Over the last few years, I’ve come to love the Magi, even though they strut into the story two years later and only in Matthew’s gospel. The traditions that have developed around them—that they were all men, that they were all kings, that there were only three of them, that they come from three different continents, that their names are Balthasar, Caspar and Melchior, etc.—might distract us from a vital truth in their twelve verse story.
The Magi resist empire.
If you’ll recall the text with me, King Herod believes the true King of the Jews has been born; he waylays the Magi and asks them to send word when they find him. It’s a suspicious premise, though Herod promises he wants to pay homage only. So the Magi, trusting their guts (and with a God-spoken dream) leave the country quietly, effectively, and unseen. They stand against the powers-that-be.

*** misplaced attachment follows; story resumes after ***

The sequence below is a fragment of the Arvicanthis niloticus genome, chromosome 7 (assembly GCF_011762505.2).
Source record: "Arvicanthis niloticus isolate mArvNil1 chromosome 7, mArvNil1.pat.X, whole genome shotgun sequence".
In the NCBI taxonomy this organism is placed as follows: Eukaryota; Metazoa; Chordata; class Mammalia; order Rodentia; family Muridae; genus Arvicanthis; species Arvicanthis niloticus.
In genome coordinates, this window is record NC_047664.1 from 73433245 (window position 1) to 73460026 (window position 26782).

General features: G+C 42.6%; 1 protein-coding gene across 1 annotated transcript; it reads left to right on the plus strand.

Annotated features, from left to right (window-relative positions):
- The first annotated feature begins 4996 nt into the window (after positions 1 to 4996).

The writer of Matthew knows this. What does it mean for us to use our gifts for the glory of God, and to reject imperial mandates? The answer may surprise us all this Sunday. I look forward to seeing you then.